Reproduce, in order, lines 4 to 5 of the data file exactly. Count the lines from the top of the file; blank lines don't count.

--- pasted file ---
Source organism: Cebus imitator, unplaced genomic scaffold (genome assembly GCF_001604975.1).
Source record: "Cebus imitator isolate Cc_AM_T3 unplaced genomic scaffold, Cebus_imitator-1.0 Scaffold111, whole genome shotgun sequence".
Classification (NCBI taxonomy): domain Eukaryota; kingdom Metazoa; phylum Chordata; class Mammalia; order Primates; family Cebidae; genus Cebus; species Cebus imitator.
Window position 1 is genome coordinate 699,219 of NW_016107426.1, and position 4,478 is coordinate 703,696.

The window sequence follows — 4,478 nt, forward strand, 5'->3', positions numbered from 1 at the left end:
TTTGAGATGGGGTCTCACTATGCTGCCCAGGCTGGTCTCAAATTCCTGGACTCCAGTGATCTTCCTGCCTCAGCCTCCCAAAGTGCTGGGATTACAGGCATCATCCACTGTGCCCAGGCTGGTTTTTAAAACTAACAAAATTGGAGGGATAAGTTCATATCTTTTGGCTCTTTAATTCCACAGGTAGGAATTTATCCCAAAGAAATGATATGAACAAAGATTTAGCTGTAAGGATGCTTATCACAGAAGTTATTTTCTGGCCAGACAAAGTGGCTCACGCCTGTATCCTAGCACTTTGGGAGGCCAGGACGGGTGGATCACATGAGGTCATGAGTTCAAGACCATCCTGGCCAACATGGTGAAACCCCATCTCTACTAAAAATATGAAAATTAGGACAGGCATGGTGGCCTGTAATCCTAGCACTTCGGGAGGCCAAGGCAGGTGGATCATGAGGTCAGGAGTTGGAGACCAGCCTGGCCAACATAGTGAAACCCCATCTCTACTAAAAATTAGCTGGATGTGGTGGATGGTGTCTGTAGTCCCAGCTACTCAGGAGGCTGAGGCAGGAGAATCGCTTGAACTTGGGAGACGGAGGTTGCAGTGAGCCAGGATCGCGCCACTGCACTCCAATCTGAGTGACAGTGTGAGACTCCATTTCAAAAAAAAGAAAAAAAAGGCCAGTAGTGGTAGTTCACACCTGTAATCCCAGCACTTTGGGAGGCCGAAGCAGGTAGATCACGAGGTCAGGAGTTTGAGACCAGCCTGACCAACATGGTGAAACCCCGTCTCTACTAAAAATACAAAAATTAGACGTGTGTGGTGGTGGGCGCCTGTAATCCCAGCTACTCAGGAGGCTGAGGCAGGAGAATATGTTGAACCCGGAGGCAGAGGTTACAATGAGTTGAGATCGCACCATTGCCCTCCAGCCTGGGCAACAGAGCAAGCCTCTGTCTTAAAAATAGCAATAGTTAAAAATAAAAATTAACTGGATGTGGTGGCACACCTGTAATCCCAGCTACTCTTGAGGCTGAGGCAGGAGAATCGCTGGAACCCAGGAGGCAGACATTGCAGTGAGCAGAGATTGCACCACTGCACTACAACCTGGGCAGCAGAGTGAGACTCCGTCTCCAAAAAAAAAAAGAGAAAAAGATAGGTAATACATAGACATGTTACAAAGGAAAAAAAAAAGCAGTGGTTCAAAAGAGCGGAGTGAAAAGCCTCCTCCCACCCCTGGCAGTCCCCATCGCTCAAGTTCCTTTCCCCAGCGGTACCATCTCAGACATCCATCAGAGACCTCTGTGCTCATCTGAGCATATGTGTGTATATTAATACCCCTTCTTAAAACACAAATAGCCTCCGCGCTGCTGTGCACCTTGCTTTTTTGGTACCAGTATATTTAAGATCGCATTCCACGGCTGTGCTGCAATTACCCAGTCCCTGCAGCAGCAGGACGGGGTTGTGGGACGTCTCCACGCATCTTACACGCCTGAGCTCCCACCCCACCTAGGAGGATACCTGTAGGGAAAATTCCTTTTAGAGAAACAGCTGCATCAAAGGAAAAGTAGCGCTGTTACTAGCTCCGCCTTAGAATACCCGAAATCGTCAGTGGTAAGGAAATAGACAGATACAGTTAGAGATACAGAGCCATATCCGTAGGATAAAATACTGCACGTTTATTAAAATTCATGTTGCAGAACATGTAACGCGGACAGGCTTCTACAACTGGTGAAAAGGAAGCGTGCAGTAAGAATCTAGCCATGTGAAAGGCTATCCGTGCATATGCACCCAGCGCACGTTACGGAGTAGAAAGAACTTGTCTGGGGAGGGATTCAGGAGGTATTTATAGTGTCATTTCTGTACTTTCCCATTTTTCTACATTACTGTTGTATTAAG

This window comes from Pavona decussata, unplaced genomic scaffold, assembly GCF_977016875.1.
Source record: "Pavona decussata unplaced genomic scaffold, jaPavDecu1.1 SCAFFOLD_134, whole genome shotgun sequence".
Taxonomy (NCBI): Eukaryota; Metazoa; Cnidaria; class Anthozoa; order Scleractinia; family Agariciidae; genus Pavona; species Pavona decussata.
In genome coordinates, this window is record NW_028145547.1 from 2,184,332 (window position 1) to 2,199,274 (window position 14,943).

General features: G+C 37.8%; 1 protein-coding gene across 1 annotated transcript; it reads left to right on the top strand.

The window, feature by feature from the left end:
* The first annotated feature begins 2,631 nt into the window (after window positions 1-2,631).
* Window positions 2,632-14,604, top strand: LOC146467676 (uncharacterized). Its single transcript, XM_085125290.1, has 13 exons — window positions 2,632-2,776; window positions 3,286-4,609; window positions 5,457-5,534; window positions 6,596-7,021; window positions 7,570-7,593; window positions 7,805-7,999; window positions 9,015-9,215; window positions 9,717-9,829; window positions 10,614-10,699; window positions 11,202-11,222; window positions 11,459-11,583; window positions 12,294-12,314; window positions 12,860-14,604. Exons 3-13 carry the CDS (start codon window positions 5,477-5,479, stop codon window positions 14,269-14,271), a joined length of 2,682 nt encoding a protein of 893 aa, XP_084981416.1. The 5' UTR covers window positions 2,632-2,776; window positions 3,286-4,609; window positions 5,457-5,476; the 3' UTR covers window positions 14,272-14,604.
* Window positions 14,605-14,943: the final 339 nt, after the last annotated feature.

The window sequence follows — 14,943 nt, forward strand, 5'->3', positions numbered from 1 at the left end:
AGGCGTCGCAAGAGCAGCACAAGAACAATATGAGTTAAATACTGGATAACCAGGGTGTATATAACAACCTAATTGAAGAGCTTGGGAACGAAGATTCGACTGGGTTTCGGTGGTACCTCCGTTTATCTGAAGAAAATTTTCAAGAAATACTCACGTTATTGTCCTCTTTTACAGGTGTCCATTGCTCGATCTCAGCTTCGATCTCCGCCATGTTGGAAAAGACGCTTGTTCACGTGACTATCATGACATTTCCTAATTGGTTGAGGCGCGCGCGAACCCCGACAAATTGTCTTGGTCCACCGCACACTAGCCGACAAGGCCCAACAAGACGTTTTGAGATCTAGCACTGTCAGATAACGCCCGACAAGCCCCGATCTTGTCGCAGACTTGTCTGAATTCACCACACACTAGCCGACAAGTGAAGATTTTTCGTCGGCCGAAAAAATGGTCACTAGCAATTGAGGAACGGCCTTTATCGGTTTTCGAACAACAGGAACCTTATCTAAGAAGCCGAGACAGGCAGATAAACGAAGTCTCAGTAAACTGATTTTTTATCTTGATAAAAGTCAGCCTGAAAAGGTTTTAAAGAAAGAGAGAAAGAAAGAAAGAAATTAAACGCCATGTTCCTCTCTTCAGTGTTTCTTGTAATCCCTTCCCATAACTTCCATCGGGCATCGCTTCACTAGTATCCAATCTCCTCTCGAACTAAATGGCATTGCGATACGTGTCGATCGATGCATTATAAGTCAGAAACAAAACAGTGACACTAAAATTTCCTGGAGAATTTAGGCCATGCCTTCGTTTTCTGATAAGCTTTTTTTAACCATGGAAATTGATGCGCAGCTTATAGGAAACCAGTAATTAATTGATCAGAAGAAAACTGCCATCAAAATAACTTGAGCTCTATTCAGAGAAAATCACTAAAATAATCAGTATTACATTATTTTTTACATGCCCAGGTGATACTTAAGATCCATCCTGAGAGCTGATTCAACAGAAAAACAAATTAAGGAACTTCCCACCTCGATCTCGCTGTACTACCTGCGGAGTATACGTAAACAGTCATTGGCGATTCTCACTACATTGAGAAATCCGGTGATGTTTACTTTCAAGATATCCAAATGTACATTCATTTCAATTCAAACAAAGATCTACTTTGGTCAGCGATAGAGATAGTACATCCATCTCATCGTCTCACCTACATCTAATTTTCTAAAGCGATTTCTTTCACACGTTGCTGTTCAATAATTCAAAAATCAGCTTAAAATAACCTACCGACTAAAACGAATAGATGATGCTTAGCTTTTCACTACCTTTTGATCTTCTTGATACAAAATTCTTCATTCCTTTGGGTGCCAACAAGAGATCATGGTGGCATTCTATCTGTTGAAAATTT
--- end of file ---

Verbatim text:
Window position 1 is genome coordinate 699,219 of NW_016107426.1, and position 4,478 is coordinate 703,696.

The window sequence follows — 4,478 nt, forward strand, 5'->3', positions numbered from 1 at the left end: